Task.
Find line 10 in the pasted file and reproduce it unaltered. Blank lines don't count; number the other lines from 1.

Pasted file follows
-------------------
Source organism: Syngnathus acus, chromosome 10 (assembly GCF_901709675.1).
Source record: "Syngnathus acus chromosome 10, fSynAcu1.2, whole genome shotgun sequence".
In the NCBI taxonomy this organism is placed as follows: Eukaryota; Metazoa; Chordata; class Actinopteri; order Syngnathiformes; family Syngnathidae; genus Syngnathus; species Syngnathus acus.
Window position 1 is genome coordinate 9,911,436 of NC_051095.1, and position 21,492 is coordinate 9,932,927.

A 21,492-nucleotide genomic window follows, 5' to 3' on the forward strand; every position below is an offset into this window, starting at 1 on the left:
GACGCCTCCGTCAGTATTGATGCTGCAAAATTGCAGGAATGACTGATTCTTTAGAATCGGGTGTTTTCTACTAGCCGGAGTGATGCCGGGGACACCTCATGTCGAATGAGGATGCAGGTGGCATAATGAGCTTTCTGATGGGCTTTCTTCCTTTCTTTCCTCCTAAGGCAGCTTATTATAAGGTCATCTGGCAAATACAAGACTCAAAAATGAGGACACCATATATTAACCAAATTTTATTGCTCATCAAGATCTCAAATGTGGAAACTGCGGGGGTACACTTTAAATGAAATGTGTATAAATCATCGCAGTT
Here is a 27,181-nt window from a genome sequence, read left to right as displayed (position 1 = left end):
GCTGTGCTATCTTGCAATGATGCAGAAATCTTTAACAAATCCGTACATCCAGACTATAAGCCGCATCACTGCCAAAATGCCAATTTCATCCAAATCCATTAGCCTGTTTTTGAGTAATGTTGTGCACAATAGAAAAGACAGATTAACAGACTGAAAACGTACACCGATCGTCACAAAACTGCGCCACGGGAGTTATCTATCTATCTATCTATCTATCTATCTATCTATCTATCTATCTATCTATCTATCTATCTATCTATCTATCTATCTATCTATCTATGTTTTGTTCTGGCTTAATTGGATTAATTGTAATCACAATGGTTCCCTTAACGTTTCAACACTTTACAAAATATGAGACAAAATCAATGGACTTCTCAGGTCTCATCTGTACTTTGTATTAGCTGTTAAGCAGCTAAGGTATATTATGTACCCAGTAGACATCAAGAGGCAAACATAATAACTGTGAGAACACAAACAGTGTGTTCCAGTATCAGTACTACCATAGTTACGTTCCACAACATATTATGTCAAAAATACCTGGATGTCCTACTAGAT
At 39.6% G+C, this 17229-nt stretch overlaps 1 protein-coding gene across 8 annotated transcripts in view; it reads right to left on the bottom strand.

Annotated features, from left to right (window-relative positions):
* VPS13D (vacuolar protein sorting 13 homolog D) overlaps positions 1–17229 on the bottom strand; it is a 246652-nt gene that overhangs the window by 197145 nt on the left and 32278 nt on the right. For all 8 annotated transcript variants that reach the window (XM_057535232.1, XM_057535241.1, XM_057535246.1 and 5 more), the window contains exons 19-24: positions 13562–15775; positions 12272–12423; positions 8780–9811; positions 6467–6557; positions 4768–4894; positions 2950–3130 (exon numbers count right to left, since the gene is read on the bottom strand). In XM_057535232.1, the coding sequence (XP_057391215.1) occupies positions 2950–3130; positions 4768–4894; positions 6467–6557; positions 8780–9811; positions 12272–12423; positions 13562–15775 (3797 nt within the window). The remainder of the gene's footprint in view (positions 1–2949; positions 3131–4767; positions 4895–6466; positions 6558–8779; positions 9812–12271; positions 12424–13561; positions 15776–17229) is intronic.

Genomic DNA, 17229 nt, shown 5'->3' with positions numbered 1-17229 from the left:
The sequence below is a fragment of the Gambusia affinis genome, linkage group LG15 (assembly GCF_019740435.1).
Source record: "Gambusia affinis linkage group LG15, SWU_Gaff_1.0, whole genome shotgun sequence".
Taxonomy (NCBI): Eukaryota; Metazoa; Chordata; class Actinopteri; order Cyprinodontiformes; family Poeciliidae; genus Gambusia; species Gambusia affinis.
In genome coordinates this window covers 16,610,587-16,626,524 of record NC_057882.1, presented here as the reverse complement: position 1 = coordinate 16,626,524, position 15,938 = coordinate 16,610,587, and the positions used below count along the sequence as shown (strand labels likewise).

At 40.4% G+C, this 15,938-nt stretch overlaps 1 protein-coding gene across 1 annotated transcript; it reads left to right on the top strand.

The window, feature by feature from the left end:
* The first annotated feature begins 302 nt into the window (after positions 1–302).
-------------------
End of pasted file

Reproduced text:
Annotated features, from left to right (window-relative positions):